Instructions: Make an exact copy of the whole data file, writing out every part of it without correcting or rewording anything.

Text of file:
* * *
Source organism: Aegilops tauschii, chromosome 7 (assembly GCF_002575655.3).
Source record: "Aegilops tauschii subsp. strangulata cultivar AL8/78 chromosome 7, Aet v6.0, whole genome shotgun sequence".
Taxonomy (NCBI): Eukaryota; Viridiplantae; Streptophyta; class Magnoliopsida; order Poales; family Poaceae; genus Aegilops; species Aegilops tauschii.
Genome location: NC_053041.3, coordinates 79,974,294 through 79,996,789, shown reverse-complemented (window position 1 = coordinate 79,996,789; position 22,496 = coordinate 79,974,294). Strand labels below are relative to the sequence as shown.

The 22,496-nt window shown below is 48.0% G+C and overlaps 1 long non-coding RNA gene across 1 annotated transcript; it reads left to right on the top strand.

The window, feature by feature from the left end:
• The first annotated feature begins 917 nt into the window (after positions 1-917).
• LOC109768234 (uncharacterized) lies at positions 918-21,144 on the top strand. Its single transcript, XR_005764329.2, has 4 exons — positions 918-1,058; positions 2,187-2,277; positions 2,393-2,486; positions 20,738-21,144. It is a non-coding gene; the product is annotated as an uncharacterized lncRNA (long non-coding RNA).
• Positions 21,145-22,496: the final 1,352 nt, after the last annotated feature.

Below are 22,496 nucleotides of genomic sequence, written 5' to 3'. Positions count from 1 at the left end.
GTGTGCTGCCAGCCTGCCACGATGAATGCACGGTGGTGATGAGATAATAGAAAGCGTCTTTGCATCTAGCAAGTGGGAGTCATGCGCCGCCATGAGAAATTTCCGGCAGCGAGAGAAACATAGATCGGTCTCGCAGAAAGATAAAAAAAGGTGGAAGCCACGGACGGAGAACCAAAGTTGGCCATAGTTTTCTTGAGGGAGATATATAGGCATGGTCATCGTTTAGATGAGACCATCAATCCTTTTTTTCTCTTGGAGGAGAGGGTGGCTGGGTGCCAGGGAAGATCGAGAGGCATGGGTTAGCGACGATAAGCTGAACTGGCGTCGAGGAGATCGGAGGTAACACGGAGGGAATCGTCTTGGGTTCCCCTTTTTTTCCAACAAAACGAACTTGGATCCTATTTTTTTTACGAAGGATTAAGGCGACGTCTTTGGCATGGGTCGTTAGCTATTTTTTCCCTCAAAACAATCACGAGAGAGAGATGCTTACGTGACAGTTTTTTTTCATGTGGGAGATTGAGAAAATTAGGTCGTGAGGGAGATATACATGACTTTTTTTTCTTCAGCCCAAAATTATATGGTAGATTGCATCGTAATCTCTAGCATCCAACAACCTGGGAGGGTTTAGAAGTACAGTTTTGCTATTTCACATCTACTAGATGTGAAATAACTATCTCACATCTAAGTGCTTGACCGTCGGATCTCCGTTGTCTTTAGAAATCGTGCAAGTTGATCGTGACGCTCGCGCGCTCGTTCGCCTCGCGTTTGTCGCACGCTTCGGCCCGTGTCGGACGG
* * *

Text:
Source organism: Aegilops tauschii, chromosome 7 (assembly GCF_002575655.3).
Source record: "Aegilops tauschii subsp. strangulata cultivar AL8/78 chromosome 7, Aet v6.0, whole genome shotgun sequence".
Taxonomy (NCBI): Eukaryota; Viridiplantae; Streptophyta; class Magnoliopsida; order Poales; family Poaceae; genus Aegilops; species Aegilops tauschii.
Genome location: NC_053041.3, coordinates 79,974,294 through 79,996,789, shown reverse-complemented (window position 1 = coordinate 79,996,789; position 22,496 = coordinate 79,974,294). Strand labels below are relative to the sequence as shown.

The 22,496-nt window shown below is 48.0% G+C and overlaps 1 long non-coding RNA gene across 1 annotated transcript; it reads left to right on the top strand.

The window, feature by feature from the left end:
• The first annotated feature begins 917 nt into the window (after positions 1-917).
• LOC109768234 (uncharacterized) lies at positions 918-21,144 on the top strand. Its single transcript, XR_005764329.2, has 4 exons — positions 918-1,058; positions 2,187-2,277; positions 2,393-2,486; positions 20,738-21,144. It is a non-coding gene; the product is annotated as an uncharacterized lncRNA (long non-coding RNA).
• Positions 21,145-22,496: the final 1,352 nt, after the last annotated feature.

Below are 22,496 nucleotides of genomic sequence, written 5' to 3'. Positions count from 1 at the left end.
GTGTGCTGCCAGCCTGCCACGATGAATGCACGGTGGTGATGAGATAATAGAAAGCGTCTTTGCATCTAGCAAGTGGGAGTCATGCGCCGCCATGAGAAATTTCCGGCAGCGAGAGAAACATAGATCGGTCTCGCAGAAAGATAAAAAAAGGTGGAAGCCACGGACGGAGAACCAAAGTTGGCCATAGTTTTCTTGAGGGAGATATATAGGCATGGTCATCGTTTAGATGAGACCATCAATCCTTTTTTTCTCTTGGAGGAGAGGGTGGCTGGGTGCCAGGGAAGATCGAGAGGCATGGGTTAGCGACGATAAGCTGAACTGGCGTCGAGGAGATCGGAGGTAACACGGAGGGAATCGTCTTGGGTTCCCCTTTTTTTCCAACAAAACGAACTTGGATCCTATTTTTTTTACGAAGGATTAAGGCGACGTCTTTGGCATGGGTCGTTAGCTATTTTTTCCCTCAAAACAATCACGAGAGAGAGATGCTTACGTGACAGTTTTTTTTCATGTGGGAGATTGAGAAAATTAGGTCGTGAGGGAGATATACATGACTTTTTTTTCTTCAGCCCAAAATTATATGGTAGATTGCATCGTAATCTCTAGCATCCAACAACCTGGGAGGGTTTAGAAGTACAGTTTTGCTATTTCACATCTACTAGATGTGAAATAACTATCTCACATCTAAGTGCTTGACCGTCGGATCTCCGTTGTCTTTAGAAATCGTGCAAGTTGATCGTGACGCTCGCGCGCTCGTTCGCCTCGCGTTTGTCGCACGCTTCGGCCCGTGTCGGACGG